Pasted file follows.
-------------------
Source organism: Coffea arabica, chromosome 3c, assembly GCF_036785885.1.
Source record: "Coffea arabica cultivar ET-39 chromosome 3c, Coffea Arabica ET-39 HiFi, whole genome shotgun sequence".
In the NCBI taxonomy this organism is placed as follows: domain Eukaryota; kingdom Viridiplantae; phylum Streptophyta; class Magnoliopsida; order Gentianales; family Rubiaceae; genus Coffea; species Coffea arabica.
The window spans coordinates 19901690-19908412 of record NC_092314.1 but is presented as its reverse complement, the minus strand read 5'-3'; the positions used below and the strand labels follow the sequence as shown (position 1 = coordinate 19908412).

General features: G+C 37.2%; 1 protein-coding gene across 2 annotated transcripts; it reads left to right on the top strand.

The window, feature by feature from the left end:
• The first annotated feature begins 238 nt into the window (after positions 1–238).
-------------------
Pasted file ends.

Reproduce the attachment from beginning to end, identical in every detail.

Source organism: Coffea arabica, chromosome 3c, assembly GCF_036785885.1.
Source record: "Coffea arabica cultivar ET-39 chromosome 3c, Coffea Arabica ET-39 HiFi, whole genome shotgun sequence".
In the NCBI taxonomy this organism is placed as follows: domain Eukaryota; kingdom Viridiplantae; phylum Streptophyta; class Magnoliopsida; order Gentianales; family Rubiaceae; genus Coffea; species Coffea arabica.
The window spans coordinates 19901690-19908412 of record NC_092314.1 but is presented as its reverse complement, the minus strand read 5'-3'; the positions used below and the strand labels follow the sequence as shown (position 1 = coordinate 19908412).

General features: G+C 37.2%; 1 protein-coding gene across 2 annotated transcripts; it reads left to right on the top strand.

The window, feature by feature from the left end:
• The first annotated feature begins 238 nt into the window (after positions 1–238).